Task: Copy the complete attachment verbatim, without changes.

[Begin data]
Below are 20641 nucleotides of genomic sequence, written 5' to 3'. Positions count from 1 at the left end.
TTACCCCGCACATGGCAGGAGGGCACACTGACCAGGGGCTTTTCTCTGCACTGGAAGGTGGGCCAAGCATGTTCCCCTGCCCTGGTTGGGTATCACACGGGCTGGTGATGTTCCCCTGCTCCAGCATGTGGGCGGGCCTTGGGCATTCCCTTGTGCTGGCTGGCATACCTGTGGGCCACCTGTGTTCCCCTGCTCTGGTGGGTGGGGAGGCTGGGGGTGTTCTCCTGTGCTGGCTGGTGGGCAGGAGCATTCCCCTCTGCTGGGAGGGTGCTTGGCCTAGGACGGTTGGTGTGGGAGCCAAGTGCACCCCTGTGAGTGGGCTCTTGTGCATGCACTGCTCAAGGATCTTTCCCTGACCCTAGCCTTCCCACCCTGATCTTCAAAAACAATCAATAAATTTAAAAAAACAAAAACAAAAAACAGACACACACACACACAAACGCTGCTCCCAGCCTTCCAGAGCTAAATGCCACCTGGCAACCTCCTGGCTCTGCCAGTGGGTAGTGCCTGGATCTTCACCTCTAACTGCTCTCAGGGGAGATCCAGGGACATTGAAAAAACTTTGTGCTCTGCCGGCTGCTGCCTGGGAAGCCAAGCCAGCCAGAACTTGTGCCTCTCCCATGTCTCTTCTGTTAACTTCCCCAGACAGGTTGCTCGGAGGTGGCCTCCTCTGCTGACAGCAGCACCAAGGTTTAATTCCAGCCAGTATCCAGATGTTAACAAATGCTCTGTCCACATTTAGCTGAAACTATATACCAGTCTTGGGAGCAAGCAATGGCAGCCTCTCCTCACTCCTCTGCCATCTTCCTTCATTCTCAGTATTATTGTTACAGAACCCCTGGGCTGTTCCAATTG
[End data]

Below are 20641 nucleotides of genomic sequence, written 5' to 3'. Positions count from 1 at the left end.
TTACCCCGCACATGGCAGGAGGGCACACTGACCAGGGGCTTTTCTCTGCACTGGAAGGTGGGCCAAGCATGTTCCCCTGCCCTGGTTGGGTATCACACGGGCTGGTGATGTTCCCCTGCTCCAGCATGTGGGCGGGCCTTGGGCATTCCCTTGTGCTGGCTGGCATACCTGTGGGCCACCTGTGTTCCCCTGCTCTGGTGGGTGGGGAGGCTGGGGGTGTTCTCCTGTGCTGGCTGGTGGGCAGGAGCATTCCCCTCTGCTGGGAGGGTGCTTGGCCTAGGACGGTTGGTGTGGGAGCCAAGTGCACCCCTGTGAGTGGGCTCTTGTGCATGCACTGCTCAAGGATCTTTCCCTGACCCTAGCCTTCCCACCCTGATCTTCAAAAACAATCAATAAATTTAAAAAAACAAAAACAAAAAACAGACACACACACACACAAACGCTGCTCCCAGCCTTCCAGAGCTAAATGCCACCTGGCAACCTCCTGGCTCTGCCAGTGGGTAGTGCCTGGATCTTCACCTCTAACTGCTCTCAGGGGAGATCCAGGGACATTGAAAAAACTTTGTGCTCTGCCGGCTGCTGCCTGGGAAGCCAAGCCAGCCAGAACTTGTGCCTCTCCCATGTCTCTTCTGTTAACTTCCCCAGACAGGTTGCTCGGAGGTGGCCTCCTCTGCTGACAGCAGCACCAAGGTTTAATTCCAGCCAGTATCCAGATGTTAACAAATGCTCTGTCCACATTTAGCTGAAACTATATACCAGTCTTGGGAGCAAGCAATGGCAGCCTCTCCTCACTCCTCTGCCATCTTCCTTCATTCTCAGTATTATTGTTACAGAACCCCTGGGCTGTTCCAATTG